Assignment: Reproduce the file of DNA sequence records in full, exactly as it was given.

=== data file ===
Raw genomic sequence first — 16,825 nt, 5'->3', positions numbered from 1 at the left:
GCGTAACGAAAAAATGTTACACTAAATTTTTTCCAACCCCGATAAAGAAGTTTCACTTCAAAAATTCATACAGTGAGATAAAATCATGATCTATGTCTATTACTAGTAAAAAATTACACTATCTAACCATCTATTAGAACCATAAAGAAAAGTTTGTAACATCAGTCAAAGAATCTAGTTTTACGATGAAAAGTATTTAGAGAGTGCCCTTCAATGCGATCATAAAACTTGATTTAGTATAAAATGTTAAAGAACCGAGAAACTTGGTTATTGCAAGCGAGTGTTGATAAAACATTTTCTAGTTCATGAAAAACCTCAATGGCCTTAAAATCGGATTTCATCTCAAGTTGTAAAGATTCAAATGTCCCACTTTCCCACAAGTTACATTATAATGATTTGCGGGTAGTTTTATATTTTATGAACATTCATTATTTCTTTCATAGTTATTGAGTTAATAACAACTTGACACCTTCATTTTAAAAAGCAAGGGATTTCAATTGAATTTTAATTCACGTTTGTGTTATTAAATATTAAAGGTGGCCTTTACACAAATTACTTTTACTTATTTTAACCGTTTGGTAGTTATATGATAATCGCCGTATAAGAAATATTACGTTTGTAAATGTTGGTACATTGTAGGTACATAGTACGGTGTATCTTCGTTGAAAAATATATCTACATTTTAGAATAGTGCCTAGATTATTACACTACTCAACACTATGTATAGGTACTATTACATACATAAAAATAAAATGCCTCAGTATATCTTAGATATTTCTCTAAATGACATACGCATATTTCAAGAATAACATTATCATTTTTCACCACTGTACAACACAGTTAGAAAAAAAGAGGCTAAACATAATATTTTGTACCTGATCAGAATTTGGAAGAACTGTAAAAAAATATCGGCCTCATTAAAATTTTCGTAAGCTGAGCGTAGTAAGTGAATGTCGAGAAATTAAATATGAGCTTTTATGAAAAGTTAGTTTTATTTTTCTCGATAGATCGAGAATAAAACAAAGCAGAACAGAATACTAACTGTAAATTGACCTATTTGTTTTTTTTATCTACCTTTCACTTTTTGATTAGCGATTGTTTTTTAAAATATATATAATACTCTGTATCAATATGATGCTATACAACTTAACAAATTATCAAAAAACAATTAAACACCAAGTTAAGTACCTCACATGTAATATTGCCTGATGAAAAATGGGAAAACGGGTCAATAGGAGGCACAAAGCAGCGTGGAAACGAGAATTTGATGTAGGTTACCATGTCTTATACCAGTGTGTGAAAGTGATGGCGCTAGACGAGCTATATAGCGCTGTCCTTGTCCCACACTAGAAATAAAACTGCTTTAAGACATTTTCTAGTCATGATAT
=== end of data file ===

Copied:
Raw genomic sequence first — 16,825 nt, 5'->3', positions numbered from 1 at the left:
GCGTAACGAAAAAATGTTACACTAAATTTTTTCCAACCCCGATAAAGAAGTTTCACTTCAAAAATTCATACAGTGAGATAAAATCATGATCTATGTCTATTACTAGTAAAAAATTACACTATCTAACCATCTATTAGAACCATAAAGAAAAGTTTGTAACATCAGTCAAAGAATCTAGTTTTACGATGAAAAGTATTTAGAGAGTGCCCTTCAATGCGATCATAAAACTTGATTTAGTATAAAATGTTAAAGAACCGAGAAACTTGGTTATTGCAAGCGAGTGTTGATAAAACATTTTCTAGTTCATGAAAAACCTCAATGGCCTTAAAATCGGATTTCATCTCAAGTTGTAAAGATTCAAATGTCCCACTTTCCCACAAGTTACATTATAATGATTTGCGGGTAGTTTTATATTTTATGAACATTCATTATTTCTTTCATAGTTATTGAGTTAATAACAACTTGACACCTTCATTTTAAAAAGCAAGGGATTTCAATTGAATTTTAATTCACGTTTGTGTTATTAAATATTAAAGGTGGCCTTTACACAAATTACTTTTACTTATTTTAACCGTTTGGTAGTTATATGATAATCGCCGTATAAGAAATATTACGTTTGTAAATGTTGGTACATTGTAGGTACATAGTACGGTGTATCTTCGTTGAAAAATATATCTACATTTTAGAATAGTGCCTAGATTATTACACTACTCAACACTATGTATAGGTACTATTACATACATAAAAATAAAATGCCTCAGTATATCTTAGATATTTCTCTAAATGACATACGCATATTTCAAGAATAACATTATCATTTTTCACCACTGTACAACACAGTTAGAAAAAAAGAGGCTAAACATAATATTTTGTACCTGATCAGAATTTGGAAGAACTGTAAAAAAATATCGGCCTCATTAAAATTTTCGTAAGCTGAGCGTAGTAAGTGAATGTCGAGAAATTAAATATGAGCTTTTATGAAAAGTTAGTTTTATTTTTCTCGATAGATCGAGAATAAAACAAAGCAGAACAGAATACTAACTGTAAATTGACCTATTTGTTTTTTTTATCTACCTTTCACTTTTTGATTAGCGATTGTTTTTTAAAATATATATAATACTCTGTATCAATATGATGCTATACAACTTAACAAATTATCAAAAAACAATTAAACACCAAGTTAAGTACCTCACATGTAATATTGCCTGATGAAAAATGGGAAAACGGGTCAATAGGAGGCACAAAGCAGCGTGGAAACGAGAATTTGATGTAGGTTACCATGTCTTATACCAGTGTGTGAAAGTGATGGCGCTAGACGAGCTATATAGCGCTGTCCTTGTCCCACACTAGAAATAAAACTGCTTTAAGACATTTTCTAGTCATGATAT